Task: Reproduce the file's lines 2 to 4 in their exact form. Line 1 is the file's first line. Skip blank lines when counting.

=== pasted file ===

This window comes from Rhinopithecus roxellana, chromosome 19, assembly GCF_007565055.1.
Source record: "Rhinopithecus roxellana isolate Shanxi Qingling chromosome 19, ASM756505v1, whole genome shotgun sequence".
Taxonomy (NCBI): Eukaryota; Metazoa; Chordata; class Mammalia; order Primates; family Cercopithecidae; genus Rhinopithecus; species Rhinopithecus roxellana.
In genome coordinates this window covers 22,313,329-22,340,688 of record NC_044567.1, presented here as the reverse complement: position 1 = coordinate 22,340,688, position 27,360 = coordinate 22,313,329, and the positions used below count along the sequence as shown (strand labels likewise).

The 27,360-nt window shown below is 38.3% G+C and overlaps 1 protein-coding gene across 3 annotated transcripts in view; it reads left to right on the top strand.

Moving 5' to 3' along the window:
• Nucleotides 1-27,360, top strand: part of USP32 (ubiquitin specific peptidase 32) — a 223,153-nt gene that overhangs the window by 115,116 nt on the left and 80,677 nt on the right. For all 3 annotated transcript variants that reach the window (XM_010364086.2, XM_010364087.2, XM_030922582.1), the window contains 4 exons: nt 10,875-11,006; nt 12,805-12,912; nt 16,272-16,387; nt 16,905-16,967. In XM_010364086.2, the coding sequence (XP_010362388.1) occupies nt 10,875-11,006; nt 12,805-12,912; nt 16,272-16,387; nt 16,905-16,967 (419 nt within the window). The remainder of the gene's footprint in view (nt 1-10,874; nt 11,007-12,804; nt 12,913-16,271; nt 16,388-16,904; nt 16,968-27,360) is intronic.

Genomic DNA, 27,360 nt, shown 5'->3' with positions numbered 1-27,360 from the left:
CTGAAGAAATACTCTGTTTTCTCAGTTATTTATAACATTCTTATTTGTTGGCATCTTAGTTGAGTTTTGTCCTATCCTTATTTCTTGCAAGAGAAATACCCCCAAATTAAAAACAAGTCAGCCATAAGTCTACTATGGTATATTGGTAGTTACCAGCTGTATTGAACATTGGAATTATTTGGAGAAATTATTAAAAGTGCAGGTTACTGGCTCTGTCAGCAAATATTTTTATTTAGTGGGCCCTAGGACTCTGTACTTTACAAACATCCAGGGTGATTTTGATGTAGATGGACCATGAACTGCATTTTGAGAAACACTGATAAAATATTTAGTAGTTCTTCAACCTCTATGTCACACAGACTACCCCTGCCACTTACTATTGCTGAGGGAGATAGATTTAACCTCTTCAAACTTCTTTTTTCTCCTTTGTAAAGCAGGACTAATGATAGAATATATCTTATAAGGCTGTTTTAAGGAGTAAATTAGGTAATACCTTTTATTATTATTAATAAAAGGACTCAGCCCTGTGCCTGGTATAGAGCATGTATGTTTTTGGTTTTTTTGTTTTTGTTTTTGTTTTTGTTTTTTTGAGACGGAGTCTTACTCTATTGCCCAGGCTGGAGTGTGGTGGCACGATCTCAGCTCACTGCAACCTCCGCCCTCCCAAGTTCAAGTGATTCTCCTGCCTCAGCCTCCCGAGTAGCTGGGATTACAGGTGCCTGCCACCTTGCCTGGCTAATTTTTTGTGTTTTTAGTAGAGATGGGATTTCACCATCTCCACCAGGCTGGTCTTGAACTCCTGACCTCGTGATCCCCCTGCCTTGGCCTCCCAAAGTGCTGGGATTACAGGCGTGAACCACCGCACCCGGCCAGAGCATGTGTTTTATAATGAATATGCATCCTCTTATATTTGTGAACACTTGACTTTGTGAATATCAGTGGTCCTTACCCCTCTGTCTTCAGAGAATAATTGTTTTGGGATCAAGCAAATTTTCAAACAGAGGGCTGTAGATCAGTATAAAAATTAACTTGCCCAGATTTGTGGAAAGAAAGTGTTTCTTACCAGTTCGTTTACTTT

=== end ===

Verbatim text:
Source record: "Rhinopithecus roxellana isolate Shanxi Qingling chromosome 19, ASM756505v1, whole genome shotgun sequence".
Taxonomy (NCBI): Eukaryota; Metazoa; Chordata; class Mammalia; order Primates; family Cercopithecidae; genus Rhinopithecus; species Rhinopithecus roxellana.
In genome coordinates this window covers 22,313,329-22,340,688 of record NC_044567.1, presented here as the reverse complement: position 1 = coordinate 22,340,688, position 27,360 = coordinate 22,313,329, and the positions used below count along the sequence as shown (strand labels likewise).